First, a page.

When I was first learning to spell “FX” – it was some years ago – the bank that somehow saw fit to hire me had a formal training program for new recruits in sales and trading. In the segment on currencies, we were taught that three major factors determine exchange rates: the balance of payments, interest rate differentials, and politics. A lot of research has been done since then, and the consensus now is that the market reacts rapidly to economic indicators that suggest looming changes in the balance of payments. Similarly, market expectations as to future rate differentials, rather than current conditions, are watched for clues as to currency movements. “Skate to where the puck is going to be, not where it’s been”, as The Great Gretzky used to say. The catch-all “politics” still matters.
I bring this up because the Japanese Yen has had a 3.36% downward move against the U.S. Dollar since Monday (that is, USD/JPY is 3+% higher). In this case, the major factor driving the pop was a change in the market’s assessment of future interest rates. The Bank of Japan BOJ), which like the Japanese government is under new management, overnight unveiled an unexpectedly aggressive program of bond buying and other measures designed to break the deflationary cycle that has been in place for many years, and generate 2% inflation. Inflation is a negative for currencies, as it reduces the real return of investors in bonds denominated in that currency, and the Yen has responded by weakening significantly. Besides, Prime Minister Abe has made it very clear that he regards a weaker Yen as essential to restoring Japan’s export competitiveness (a weaker currency makes a nation’s exports cheaper for those whose currencies are strengthening). The move has been encouraged by the proximity of North Korea, and its nukes, to Japan (politics, again).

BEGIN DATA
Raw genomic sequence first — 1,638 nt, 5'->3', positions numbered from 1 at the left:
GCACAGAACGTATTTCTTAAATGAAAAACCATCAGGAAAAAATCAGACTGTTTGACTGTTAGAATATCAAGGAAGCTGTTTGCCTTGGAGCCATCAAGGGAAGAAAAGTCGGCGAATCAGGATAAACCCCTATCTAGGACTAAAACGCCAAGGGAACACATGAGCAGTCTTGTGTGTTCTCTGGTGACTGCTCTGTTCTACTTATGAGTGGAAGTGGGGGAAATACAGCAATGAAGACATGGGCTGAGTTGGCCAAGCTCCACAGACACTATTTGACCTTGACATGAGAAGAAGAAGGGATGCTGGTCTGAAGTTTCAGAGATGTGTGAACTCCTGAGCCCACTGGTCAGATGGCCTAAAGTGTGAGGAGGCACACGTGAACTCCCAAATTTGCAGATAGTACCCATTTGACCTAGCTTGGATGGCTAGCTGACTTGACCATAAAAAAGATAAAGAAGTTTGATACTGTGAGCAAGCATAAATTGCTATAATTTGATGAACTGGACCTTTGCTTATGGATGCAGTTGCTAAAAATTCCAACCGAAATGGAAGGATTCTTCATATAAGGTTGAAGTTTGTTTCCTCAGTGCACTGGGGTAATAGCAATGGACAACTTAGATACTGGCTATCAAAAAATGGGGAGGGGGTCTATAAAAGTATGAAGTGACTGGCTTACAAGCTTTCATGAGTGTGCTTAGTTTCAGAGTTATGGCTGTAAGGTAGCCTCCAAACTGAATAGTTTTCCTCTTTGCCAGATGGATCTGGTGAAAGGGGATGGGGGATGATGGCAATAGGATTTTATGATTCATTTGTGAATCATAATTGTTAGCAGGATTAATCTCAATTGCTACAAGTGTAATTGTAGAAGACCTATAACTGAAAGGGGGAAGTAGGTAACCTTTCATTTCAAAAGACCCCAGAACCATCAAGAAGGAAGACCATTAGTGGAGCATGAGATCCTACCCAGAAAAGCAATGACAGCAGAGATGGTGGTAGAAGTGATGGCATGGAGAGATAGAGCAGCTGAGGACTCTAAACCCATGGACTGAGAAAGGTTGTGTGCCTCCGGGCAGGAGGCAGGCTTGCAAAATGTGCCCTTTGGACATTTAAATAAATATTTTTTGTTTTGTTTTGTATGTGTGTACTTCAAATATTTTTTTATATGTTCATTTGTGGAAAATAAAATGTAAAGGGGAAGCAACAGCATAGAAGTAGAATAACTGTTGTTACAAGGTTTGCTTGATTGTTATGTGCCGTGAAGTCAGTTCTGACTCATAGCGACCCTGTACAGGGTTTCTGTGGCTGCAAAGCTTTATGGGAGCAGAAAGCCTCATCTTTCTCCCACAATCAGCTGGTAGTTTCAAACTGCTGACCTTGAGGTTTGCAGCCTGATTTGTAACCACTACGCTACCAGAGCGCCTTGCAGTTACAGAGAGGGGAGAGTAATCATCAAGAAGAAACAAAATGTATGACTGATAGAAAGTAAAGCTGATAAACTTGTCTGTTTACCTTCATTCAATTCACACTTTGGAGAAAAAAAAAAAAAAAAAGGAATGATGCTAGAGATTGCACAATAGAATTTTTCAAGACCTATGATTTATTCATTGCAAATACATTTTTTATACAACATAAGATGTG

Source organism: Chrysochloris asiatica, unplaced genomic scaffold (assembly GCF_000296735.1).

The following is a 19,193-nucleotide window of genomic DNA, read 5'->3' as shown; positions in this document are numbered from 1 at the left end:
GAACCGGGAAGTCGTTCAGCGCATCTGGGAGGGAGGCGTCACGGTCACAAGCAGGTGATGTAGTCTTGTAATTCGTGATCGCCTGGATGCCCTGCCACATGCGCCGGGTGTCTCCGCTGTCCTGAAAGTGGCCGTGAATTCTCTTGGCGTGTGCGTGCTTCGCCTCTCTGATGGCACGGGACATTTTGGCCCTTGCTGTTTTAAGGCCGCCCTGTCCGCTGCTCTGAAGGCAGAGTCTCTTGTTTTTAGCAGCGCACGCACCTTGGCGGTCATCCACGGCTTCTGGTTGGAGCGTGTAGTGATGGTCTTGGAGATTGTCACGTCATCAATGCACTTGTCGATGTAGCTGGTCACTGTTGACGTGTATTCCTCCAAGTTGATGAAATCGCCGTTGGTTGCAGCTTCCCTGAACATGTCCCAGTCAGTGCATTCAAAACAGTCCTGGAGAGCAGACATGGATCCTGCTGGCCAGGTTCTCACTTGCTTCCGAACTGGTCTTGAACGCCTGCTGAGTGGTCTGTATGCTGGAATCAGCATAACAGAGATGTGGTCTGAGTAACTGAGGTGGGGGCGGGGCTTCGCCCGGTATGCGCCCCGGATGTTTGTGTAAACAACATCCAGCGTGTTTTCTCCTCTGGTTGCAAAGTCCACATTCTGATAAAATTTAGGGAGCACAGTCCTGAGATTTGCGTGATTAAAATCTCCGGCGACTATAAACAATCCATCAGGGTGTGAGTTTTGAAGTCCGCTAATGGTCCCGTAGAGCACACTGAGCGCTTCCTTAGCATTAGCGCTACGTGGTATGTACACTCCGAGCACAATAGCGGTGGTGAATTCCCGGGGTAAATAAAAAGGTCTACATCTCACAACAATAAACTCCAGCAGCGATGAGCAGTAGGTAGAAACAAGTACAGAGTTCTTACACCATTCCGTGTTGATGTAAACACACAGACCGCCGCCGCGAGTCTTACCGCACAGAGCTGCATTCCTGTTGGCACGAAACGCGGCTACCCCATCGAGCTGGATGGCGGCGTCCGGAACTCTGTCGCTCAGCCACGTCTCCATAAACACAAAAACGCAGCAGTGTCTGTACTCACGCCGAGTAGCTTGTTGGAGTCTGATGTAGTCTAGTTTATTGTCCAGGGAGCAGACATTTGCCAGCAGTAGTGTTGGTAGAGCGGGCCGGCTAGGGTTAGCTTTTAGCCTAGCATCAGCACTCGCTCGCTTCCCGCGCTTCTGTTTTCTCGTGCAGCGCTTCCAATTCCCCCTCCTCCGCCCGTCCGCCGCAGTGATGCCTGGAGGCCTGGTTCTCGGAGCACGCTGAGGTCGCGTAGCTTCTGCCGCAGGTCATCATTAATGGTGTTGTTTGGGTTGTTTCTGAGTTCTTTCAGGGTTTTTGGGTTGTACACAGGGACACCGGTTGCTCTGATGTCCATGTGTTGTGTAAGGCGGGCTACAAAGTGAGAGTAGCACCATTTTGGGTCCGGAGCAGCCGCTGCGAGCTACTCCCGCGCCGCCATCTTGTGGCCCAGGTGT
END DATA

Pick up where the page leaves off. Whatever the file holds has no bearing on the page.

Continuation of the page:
What does this mean for those of us who just want to make some money in currencies? Studies since I was a trainee indicate that while central banks can have real difficulty in moving their currency higher (“revaluing”), they generally have the tools required to make them weaker (“devalue”). The Bank of Japan is now banging drums and doing whatever else is can think of to get people to sell Yen. The bond buying program outlined last night, as a percentage of GDP, is considerably more aggressive than the Fed’s quantitative easing. Again, in my experience, it makes little sense to argue with a central bank when it’s in the sort of mood the BOJ is in now; much easier to go with it, and (optimistically) make some relatively easy money.
In the case of USD/JPY, the recent high was 96.70 back on March 12, so the overnight pop, while impressive, hasn’t even challenged the previous top. One of the peculiarities of the Japanese currency market is a relatively free flow Â of information among local players regarding buying and selling interest. Friends who are far more plugged into that market than I am report a good deal of desire to buy USD around the 94.80/85 area by those who aren’t yet as long of USD as they wish they were, at least retrospectively. A corollary is that Japan has competitors in many export sectors throughout Asia. As the Yen weakens, the central banks of South Korea, et al, may well respond by moving to push down their own currencies so as not to be disadvantaged by Japan’s maneuvers. They normally do this by selling their own currencies for Dollars. Overall, that tends to make the Dollar stronger, and since the Dollars purchased are typically invested in U.S. Treasuries, it tends to keep bond prices higher/yields lower than would otherwise be the case.
As Dr. Reid noted in another of his excellent pieces yesterday evening, working out how to trade moves retroactively is pretty easy; the difficult part is deciphering what the right hand side of the chart is going to do. There aren’t any guarantees that USD/JPY is going to go higher, but the map of past demand and supply, aka “the chart” looks quite positive, and institutional traders will take a lot of comfort from the lesson that it only occasionally makes sense to fight against a central bank that is trying to force its own currency lower.
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